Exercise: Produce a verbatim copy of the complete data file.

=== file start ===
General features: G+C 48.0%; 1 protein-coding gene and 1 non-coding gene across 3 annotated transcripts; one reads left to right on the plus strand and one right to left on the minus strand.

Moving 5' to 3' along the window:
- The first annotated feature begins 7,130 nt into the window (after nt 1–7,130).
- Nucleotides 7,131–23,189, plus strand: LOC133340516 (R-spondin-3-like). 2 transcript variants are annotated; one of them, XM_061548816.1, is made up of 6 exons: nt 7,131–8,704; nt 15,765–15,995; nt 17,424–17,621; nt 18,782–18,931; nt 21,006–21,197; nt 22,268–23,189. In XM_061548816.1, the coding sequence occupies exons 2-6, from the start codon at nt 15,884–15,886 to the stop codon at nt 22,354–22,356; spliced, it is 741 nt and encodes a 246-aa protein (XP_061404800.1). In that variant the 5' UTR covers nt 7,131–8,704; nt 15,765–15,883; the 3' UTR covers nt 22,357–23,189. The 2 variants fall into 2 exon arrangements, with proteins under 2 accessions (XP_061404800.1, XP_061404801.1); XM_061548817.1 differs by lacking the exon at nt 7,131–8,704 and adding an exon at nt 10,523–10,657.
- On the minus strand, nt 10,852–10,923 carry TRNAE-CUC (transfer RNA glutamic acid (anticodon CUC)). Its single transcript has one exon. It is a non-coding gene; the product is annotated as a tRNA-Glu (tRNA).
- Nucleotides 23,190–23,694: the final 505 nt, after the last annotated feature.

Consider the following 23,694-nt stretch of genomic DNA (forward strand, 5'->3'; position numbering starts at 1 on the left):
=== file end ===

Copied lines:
General features: G+C 48.0%; 1 protein-coding gene and 1 non-coding gene across 3 annotated transcripts; one reads left to right on the plus strand and one right to left on the minus strand.

Moving 5' to 3' along the window:
- The first annotated feature begins 7,130 nt into the window (after nt 1–7,130).
- Nucleotides 7,131–23,189, plus strand: LOC133340516 (R-spondin-3-like). 2 transcript variants are annotated; one of them, XM_061548816.1, is made up of 6 exons: nt 7,131–8,704; nt 15,765–15,995; nt 17,424–17,621; nt 18,782–18,931; nt 21,006–21,197; nt 22,268–23,189. In XM_061548816.1, the coding sequence occupies exons 2-6, from the start codon at nt 15,884–15,886 to the stop codon at nt 22,354–22,356; spliced, it is 741 nt and encodes a 246-aa protein (XP_061404800.1). In that variant the 5' UTR covers nt 7,131–8,704; nt 15,765–15,883; the 3' UTR covers nt 22,357–23,189. The 2 variants fall into 2 exon arrangements, with proteins under 2 accessions (XP_061404800.1, XP_061404801.1); XM_061548817.1 differs by lacking the exon at nt 7,131–8,704 and adding an exon at nt 10,523–10,657.
- On the minus strand, nt 10,852–10,923 carry TRNAE-CUC (transfer RNA glutamic acid (anticodon CUC)). Its single transcript has one exon. It is a non-coding gene; the product is annotated as a tRNA-Glu (tRNA).
- Nucleotides 23,190–23,694: the final 505 nt, after the last annotated feature.

Consider the following 23,694-nt stretch of genomic DNA (forward strand, 5'->3'; position numbering starts at 1 on the left):